2. Dang, Paul, you're right: Snickers and Reese Cups. How could I have gone so wrong?

  3. I love Halloween. Every year I need two bags of candy to meet the needs of the trick-or-treaters who visit my house. And then every year, as I'm shopping for candy, I think, maybe this year, I'll get more visitors; will two bags be enough? And I buy more. Last year I bought six bags! (Yes, some was with the hope I'd have extras.) So how many bags did I actually need for the trick-or-treaters last year? Two, as always. I vow to be stronger this year when I candy shopping.

  4. Barb, I buy extras for the same reason. There's no such thing as too many Reese Cups. As Paul suggested, not only do I like Snickers, but I found the almond Snickers to be extra tasty.

  5. I always make sure that I have chocolate bars (Hersheys, Snickers, etc.) for the kids - when I was a kid I took it poorly when someone gave me hard candy or gum or (gasp!) apples. Chocolate rules!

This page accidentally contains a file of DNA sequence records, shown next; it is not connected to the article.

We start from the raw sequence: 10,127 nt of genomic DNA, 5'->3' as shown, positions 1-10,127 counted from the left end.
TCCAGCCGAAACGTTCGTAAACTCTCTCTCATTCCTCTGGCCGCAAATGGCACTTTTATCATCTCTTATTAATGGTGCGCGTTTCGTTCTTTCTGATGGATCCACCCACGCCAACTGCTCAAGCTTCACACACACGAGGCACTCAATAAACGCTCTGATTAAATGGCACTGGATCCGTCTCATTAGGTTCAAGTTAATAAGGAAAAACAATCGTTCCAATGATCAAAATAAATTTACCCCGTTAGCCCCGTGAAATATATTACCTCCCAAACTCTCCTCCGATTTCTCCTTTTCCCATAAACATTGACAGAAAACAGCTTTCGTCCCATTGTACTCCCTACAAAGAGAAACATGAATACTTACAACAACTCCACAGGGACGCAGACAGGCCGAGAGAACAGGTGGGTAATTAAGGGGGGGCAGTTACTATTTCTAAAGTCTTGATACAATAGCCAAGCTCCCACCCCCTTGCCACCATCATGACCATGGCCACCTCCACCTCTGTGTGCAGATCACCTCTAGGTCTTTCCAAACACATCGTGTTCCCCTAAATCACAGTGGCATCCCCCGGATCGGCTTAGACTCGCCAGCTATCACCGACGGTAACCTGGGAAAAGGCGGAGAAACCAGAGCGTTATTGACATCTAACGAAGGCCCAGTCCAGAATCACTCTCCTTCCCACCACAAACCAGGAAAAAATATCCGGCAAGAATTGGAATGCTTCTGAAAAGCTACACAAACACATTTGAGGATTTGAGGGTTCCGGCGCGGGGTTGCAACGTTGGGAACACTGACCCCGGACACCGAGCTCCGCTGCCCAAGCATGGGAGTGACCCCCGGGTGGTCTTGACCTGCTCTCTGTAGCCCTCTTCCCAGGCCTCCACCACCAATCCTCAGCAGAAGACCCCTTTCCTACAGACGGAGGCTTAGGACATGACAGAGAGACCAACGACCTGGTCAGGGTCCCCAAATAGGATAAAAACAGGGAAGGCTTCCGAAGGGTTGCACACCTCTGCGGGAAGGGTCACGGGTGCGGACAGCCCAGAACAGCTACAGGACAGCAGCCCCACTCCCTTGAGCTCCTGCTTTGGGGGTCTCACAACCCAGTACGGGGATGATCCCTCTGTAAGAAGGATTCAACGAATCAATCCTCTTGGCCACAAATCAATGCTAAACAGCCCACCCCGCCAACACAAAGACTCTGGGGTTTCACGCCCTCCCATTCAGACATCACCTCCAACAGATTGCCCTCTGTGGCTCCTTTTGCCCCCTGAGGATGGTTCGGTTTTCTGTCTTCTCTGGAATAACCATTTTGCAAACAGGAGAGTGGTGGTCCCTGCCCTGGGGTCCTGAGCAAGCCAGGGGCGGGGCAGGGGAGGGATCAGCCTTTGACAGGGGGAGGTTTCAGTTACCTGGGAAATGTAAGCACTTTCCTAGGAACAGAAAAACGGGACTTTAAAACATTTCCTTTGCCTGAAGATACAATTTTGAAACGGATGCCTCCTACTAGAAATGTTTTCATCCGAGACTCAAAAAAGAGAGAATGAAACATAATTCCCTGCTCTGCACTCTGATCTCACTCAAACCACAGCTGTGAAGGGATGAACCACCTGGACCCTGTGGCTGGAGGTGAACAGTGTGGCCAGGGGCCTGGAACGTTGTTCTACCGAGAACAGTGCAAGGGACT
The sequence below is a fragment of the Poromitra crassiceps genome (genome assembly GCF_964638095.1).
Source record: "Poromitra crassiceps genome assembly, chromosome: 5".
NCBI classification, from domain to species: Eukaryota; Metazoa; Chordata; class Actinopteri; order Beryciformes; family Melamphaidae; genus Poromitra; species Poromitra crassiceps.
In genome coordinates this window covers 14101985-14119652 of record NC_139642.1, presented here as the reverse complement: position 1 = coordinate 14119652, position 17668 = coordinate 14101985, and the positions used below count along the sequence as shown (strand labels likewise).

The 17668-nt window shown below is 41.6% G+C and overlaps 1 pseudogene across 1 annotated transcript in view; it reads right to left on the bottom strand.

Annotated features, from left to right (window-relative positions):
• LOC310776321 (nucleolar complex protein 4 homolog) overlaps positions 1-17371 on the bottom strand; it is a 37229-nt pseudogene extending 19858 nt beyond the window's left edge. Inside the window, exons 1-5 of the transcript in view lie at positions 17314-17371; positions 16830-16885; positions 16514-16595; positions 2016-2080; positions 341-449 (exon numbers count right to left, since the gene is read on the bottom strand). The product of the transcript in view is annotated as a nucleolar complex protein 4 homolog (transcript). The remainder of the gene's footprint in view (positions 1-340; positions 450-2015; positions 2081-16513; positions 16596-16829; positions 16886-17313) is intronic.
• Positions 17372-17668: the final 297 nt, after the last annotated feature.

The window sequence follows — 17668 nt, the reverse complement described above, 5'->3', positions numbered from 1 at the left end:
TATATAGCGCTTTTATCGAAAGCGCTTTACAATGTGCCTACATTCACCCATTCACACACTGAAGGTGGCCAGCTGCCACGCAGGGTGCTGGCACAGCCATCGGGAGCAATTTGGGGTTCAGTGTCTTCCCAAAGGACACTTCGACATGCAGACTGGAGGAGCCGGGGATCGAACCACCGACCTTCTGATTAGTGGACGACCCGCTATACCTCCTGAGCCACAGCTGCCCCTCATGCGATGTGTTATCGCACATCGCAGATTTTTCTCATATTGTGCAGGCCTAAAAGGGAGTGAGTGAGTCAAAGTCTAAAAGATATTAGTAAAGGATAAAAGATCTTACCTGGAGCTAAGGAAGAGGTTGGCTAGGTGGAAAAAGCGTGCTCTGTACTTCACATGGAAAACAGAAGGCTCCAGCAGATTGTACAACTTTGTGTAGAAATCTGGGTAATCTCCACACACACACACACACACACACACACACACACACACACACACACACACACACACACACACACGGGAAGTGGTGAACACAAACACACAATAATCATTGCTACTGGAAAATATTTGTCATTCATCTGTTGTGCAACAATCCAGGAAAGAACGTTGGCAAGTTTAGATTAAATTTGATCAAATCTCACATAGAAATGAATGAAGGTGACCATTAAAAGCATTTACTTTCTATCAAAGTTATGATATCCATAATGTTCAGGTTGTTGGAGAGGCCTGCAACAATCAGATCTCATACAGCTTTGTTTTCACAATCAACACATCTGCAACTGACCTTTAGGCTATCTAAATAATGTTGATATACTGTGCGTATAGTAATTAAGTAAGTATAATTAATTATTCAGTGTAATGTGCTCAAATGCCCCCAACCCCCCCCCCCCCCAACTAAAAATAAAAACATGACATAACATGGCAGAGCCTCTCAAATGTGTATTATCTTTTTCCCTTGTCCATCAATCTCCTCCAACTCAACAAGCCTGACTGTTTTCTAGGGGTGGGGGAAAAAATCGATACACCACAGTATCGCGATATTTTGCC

6. …‘bone fires’, which became known as bonfires.
    Love learning a new word derivation.

    Reese’s peanut-butter cups are rather delish, but, without being rude, not too keen on plain ‘Merican chocolate.

    Not usual Halloween fare, but I’d like it known I can be bought with Cheetos.

  7. Eve, I know what you mean. Hard candy and apples seemed like we were tricked, rather than treated.

    ABA, it's true that Hershey's is rather ordinary, but we do make some excellent chocolates, although Belgian, French, or Swiss probably take top prize. Bought with Cheetos, huh? Hmm…


Welcome. Please feel free to comment.

Our corporate secretary is notoriously lax when it comes to comments trapped in the spam folder. It may take Velma a few days to notice, usually after digging in a bottom drawer for a packet of seamed hose, a .38, her flask, or a cigarette.

She’s also sarcastically flip-lipped, but where else can a P.I. find a gal who can wield a candlestick phone, a typewriter, and a gat all at the same time? So bear with us, we value your comment. Once she finishes her Fatima Long Gold.

You can format HTML codes of <b>bold</b>, <i>italics</i>, and links: <a href="https://about.me/SleuthSayers">SleuthSayers</a>